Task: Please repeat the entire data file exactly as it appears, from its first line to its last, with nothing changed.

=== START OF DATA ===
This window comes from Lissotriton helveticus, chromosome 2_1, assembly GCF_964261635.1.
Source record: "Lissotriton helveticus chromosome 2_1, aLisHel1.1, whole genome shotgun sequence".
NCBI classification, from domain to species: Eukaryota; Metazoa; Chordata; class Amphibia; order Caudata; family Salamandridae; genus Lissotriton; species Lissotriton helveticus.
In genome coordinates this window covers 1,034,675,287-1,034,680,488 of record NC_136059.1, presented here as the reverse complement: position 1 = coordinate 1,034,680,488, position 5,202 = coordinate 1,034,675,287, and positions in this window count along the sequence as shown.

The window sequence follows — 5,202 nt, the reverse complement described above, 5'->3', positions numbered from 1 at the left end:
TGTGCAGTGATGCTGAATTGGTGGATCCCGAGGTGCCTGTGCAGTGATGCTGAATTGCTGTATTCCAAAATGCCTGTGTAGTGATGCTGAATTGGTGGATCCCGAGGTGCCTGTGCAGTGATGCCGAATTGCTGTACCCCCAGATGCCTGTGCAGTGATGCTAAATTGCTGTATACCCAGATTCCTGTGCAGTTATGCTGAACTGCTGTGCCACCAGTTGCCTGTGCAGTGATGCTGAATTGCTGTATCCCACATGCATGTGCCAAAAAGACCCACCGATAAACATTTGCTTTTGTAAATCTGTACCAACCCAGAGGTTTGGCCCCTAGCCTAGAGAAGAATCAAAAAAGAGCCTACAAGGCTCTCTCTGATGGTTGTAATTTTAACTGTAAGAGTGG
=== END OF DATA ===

This window comes from Lissotriton helveticus, chromosome 2_1, assembly GCF_964261635.1.
Source record: "Lissotriton helveticus chromosome 2_1, aLisHel1.1, whole genome shotgun sequence".
NCBI classification, from domain to species: Eukaryota; Metazoa; Chordata; class Amphibia; order Caudata; family Salamandridae; genus Lissotriton; species Lissotriton helveticus.
In genome coordinates this window covers 1,034,675,287-1,034,680,488 of record NC_136059.1, presented here as the reverse complement: position 1 = coordinate 1,034,680,488, position 5,202 = coordinate 1,034,675,287, and positions in this window count along the sequence as shown.

The window sequence follows — 5,202 nt, the reverse complement described above, 5'->3', positions numbered from 1 at the left end:
TGTGCAGTGATGCTGAATTGGTGGATCCCGAGGTGCCTGTGCAGTGATGCTGAATTGCTGTATTCCAAAATGCCTGTGTAGTGATGCTGAATTGGTGGATCCCGAGGTGCCTGTGCAGTGATGCCGAATTGCTGTACCCCCAGATGCCTGTGCAGTGATGCTAAATTGCTGTATACCCAGATTCCTGTGCAGTTATGCTGAACTGCTGTGCCACCAGTTGCCTGTGCAGTGATGCTGAATTGCTGTATCCCACATGCATGTGCCAAAAAGACCCACCGATAAACATTTGCTTTTGTAAATCTGTACCAACCCAGAGGTTTGGCCCCTAGCCTAGAGAAGAATCAAAAAAGAGCCTACAAGGCTCTCTCTGATGGTTGTAATTTTAACTGTAAGAGTGG